Elation CEO Kyna Fong, PhD was thrilled to have recently joined a HLTH webinar alongside Christopher Crow, MD and CEO of Texas-based primary care network Catalyst Health Group, to talk about the potential we could realize by enabling high-quality primary care through value-based care payment models.
Primary care holds the ability to drive better patient outcomes while managing costs and delivering high value across the healthcare system. With just 5-7% of healthcare spending allocated to primary care, the return on investment is clear: studies show that each additional dollar invested in primary care can save thirteen dollars downstream. Yet, the U.S. has a top-heavy model built on transactional, fee-for-service revenue and third-party payer frameworks. These models do not support primary care either clinically or operationally, hamstringing their ability to deliver effective care.
Here are some of the key takeaways from the conversation between Fong and Crow, which focused on primary care’s potential to transform healthcare as we know it, the diverse models shaping its future, and efforts to pioneer innovative solutions that address these issues head-on.
Diverse Models of Primary Care
There is an array of modern primary care models, including value-based care, direct primary care, and concierge care. These models share two things: they center the patient-provider relationship and embrace prospective payment models. The latter aligns with the trend of paying for value over time, a departure from fee-for-service transactions.
Relationship-based care is a key tenet of high value primary care, according to Fong. Based on her personal experience working in her father’s practice, she quickly realized the deep personal connections between patients, physicians, and the community. This trust and rapport were more than just transactional; they were integral to driving positive patient outcomes and satisfaction. In recognition of the value of the relationship, Elation’s own system is specifically designed to help foster this collaborative connection.
Equity and Access: Making Diverse Models Work
Ensuring that diverse primary care models are accessible and beneficial for a diverse patient population is paramount. Crow says incentives and government initiatives are key to this success, particularly in underserved populations. Medicaid and Medicare are leading the charge, incentivizing providers and employers to focus on areas with health inequities and shifting to qualifying success based on outcomes. The collaboration between public and private sectors is driving positive change and tailoring solutions to meet diverse needs.
Fortifying the Transition to High Value Primary Care
Collaborative efforts, innovative incentives, and technology-driven solutions are poised to reshape primary care, transforming it into a beacon of improved health for every American. Here are a few specific suggestions designed to transition the U.S. away from transactional care and toward high value primary care:
Support for Direct Primary Care: Direct Primary Care (DPC) models have shown promise in delivering patient-centered care. With clear and consistent state-level guidelines favorable to Direct Primary Care, DPC models could operate more freely and expand patient access to affordable primary care services. Tax incentives for individuals and businesses that participate in DPC arrangements could make continuous primary care services more affordable for more Americans. A reformed tax code could allow individuals to deduct primary care expenses, not only through Health Savings Accounts (HSAs) but also as a standard tax deduction, which would also make care more accessible for a broader range of individuals.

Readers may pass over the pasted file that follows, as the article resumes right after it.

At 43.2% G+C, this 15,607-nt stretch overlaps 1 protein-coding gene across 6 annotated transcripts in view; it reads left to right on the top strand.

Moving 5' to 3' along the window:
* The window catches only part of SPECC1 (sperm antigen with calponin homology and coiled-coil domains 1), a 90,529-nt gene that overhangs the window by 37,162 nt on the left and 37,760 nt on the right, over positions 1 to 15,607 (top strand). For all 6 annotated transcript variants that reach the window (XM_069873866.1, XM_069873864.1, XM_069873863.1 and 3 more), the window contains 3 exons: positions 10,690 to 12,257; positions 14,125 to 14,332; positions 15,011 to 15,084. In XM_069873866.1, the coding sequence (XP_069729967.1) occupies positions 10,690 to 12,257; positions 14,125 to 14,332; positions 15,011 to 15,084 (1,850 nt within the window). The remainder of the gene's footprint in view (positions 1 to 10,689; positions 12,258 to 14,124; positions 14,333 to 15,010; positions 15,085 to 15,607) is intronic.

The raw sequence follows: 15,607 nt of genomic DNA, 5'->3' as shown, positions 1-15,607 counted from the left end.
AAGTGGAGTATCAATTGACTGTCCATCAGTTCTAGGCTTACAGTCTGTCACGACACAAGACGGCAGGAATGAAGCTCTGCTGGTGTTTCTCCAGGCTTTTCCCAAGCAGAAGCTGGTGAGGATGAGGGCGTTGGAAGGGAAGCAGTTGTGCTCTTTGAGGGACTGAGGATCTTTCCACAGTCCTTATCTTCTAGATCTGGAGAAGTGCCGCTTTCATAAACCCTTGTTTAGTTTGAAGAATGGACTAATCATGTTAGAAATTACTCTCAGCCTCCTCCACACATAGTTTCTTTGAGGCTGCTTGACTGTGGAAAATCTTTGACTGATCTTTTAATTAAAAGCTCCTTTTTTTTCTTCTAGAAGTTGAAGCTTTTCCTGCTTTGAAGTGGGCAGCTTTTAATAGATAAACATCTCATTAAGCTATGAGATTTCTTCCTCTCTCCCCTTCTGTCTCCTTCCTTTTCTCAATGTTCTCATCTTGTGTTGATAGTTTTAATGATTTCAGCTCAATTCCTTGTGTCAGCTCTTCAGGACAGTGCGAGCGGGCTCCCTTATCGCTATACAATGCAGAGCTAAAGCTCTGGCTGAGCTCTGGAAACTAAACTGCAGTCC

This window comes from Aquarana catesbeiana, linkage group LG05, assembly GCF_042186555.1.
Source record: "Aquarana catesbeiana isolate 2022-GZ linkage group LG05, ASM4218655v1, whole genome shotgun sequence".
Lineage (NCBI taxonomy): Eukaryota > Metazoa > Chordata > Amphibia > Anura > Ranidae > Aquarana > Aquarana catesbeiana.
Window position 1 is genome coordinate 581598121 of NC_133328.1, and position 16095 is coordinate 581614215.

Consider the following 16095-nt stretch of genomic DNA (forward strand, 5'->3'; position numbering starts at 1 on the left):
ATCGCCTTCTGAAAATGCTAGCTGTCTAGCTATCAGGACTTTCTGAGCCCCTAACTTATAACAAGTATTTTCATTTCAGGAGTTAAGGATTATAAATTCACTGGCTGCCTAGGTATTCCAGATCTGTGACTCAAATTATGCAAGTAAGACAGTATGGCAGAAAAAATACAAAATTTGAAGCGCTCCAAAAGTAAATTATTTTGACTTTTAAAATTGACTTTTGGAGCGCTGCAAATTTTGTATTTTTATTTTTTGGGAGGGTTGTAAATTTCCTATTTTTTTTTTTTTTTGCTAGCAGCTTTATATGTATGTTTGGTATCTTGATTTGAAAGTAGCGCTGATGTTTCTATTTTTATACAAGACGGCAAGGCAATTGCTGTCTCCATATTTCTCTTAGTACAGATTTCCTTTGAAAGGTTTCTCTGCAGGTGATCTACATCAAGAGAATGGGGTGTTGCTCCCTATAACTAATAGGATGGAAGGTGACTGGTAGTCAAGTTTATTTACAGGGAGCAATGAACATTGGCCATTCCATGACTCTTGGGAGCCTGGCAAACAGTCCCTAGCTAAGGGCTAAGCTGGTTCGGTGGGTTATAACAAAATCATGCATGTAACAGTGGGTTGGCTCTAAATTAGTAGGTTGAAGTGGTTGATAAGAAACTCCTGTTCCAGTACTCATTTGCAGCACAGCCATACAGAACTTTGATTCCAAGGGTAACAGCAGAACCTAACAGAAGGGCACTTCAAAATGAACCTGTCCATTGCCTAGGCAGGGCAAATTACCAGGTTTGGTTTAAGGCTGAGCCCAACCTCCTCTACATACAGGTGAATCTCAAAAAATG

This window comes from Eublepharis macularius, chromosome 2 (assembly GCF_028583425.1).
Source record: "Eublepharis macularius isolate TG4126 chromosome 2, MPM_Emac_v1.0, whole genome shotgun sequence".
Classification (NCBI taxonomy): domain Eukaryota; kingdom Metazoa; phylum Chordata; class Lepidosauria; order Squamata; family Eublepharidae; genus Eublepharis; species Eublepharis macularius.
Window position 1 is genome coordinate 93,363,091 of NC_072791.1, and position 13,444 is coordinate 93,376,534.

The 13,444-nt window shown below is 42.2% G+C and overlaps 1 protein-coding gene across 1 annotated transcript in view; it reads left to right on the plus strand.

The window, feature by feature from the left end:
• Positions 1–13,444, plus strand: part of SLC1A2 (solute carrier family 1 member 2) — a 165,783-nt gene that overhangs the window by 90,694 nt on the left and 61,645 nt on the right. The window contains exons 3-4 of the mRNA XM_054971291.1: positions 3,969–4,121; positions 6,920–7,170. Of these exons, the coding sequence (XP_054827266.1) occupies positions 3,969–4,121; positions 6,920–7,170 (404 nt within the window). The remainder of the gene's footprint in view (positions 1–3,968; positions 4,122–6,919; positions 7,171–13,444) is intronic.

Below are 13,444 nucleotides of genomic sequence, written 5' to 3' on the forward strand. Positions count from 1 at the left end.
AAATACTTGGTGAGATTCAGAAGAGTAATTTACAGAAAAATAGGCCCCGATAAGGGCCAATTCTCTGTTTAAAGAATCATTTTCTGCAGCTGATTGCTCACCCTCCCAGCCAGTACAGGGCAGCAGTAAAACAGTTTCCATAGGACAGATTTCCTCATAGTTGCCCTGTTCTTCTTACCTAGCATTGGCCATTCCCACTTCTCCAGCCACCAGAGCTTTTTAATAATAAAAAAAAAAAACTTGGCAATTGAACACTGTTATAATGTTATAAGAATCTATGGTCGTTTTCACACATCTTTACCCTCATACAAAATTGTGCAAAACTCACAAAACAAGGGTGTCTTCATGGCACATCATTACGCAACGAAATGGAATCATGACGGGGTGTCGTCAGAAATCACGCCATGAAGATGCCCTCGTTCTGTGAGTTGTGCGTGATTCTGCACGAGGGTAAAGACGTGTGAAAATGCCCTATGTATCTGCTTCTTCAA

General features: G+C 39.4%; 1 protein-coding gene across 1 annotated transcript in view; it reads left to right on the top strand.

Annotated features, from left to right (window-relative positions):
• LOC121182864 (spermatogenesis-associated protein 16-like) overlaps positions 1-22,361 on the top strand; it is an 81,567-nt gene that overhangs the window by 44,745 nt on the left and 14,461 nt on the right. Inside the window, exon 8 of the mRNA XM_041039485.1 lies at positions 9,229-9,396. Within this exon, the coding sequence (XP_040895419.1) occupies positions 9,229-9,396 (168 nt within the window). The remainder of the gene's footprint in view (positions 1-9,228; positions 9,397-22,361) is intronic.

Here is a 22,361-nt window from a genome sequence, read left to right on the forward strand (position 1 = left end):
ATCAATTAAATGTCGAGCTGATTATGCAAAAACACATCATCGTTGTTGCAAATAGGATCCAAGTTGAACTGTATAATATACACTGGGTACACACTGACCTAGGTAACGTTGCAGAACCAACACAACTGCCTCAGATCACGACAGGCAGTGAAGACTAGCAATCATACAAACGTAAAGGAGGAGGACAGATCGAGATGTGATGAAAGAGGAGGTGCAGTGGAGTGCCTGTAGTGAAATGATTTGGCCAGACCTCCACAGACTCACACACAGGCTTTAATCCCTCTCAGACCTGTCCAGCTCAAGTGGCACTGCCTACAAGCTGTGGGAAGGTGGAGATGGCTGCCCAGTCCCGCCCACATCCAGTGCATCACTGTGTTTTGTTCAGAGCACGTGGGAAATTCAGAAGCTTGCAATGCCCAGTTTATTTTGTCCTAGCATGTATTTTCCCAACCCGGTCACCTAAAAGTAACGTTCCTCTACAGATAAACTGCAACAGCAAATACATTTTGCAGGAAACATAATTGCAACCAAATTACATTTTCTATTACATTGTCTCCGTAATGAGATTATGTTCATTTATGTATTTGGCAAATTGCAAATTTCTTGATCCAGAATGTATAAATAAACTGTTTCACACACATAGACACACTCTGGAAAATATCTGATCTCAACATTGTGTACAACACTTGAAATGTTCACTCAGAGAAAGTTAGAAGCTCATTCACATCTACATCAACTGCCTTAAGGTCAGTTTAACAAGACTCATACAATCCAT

Expand Value-Based Payment Models: Continue and expand initiatives that encourage the transition from fee-for-service to value-based payment models. These models align incentives with quality outcomes rather than volume of services, fostering a more patient-centered approach.
Increase Telehealth Accessibility: Continue policies that promote telehealth accessibility, ensuring that patients can receive care remotely when needed. This is especially important for underserved and rural populations.
Integrate Behavioral Health Services: Encourage the integration of behavioral health services within primary care settings. Mental health is a crucial aspect of overall well-being, and integrating these services can lead to more holistic patient care.
Invest in the Workforce: Support initiatives to expand and diversify the primary care workforce. By investing in training and education programs, it is possible to address shortages in primary care providers, especially in underserved areas.
Incentivise Care Coordination: Improve incentives for primary care providers to actively engage in care coordination, especially for patients with complex medical needs. Effective coordination can lead to better health outcomes and cost savings.
Charting the Path Ahead
Better healthcare outcomes hinge on reimagining primary care. The transition from transactional care to value-driven, relationship-based, proactive models is a pivotal step. The journey is ongoing, but by aligning policies with these goals, it’s possible to achieve a more affordable and accessible healthcare system that prioritizes prevention, wellness, and better patient outcomes.
Read more about this important conversation from MedCity News’ perspective: Why 2 CEOs Are Clamoring For New Primary Care Payment Models.